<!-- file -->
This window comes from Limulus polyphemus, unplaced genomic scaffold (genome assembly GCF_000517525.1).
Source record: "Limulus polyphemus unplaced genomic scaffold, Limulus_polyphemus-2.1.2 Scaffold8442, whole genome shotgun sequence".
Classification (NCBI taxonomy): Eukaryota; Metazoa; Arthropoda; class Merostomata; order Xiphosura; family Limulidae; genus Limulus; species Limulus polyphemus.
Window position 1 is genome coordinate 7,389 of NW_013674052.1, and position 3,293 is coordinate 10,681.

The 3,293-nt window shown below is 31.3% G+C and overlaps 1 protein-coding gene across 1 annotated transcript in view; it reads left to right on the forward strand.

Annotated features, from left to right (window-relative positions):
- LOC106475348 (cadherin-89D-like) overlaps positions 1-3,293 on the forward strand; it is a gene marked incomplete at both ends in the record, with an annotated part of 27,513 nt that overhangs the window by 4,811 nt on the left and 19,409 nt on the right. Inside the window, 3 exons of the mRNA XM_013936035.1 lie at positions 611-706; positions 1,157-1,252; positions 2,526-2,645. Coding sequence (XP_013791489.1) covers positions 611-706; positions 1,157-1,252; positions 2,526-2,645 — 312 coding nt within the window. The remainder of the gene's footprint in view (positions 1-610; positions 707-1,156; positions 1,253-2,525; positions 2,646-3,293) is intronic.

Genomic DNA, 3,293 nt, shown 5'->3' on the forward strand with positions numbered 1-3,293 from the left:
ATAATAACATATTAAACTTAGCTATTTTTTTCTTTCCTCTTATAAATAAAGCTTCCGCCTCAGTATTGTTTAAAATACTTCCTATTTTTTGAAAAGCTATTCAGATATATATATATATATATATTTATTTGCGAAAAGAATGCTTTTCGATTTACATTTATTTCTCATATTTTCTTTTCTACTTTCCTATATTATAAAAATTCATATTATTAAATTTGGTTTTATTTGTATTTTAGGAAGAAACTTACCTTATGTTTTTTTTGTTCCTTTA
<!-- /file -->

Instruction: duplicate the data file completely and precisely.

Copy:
This window comes from Limulus polyphemus, unplaced genomic scaffold (genome assembly GCF_000517525.1).
Source record: "Limulus polyphemus unplaced genomic scaffold, Limulus_polyphemus-2.1.2 Scaffold8442, whole genome shotgun sequence".
Classification (NCBI taxonomy): Eukaryota; Metazoa; Arthropoda; class Merostomata; order Xiphosura; family Limulidae; genus Limulus; species Limulus polyphemus.
Window position 1 is genome coordinate 7,389 of NW_013674052.1, and position 3,293 is coordinate 10,681.

The 3,293-nt window shown below is 31.3% G+C and overlaps 1 protein-coding gene across 1 annotated transcript in view; it reads left to right on the forward strand.

Annotated features, from left to right (window-relative positions):
- LOC106475348 (cadherin-89D-like) overlaps positions 1-3,293 on the forward strand; it is a gene marked incomplete at both ends in the record, with an annotated part of 27,513 nt that overhangs the window by 4,811 nt on the left and 19,409 nt on the right. Inside the window, 3 exons of the mRNA XM_013936035.1 lie at positions 611-706; positions 1,157-1,252; positions 2,526-2,645. Coding sequence (XP_013791489.1) covers positions 611-706; positions 1,157-1,252; positions 2,526-2,645 — 312 coding nt within the window. The remainder of the gene's footprint in view (positions 1-610; positions 707-1,156; positions 1,253-2,525; positions 2,646-3,293) is intronic.

Genomic DNA, 3,293 nt, shown 5'->3' on the forward strand with positions numbered 1-3,293 from the left:
ATAATAACATATTAAACTTAGCTATTTTTTTCTTTCCTCTTATAAATAAAGCTTCCGCCTCAGTATTGTTTAAAATACTTCCTATTTTTTGAAAAGCTATTCAGATATATATATATATATATATTTATTTGCGAAAAGAATGCTTTTCGATTTACATTTATTTCTCATATTTTCTTTTCTACTTTCCTATATTATAAAAATTCATATTATTAAATTTGGTTTTATTTGTATTTTAGGAAGAAACTTACCTTATGTTTTTTTTGTTCCTTTA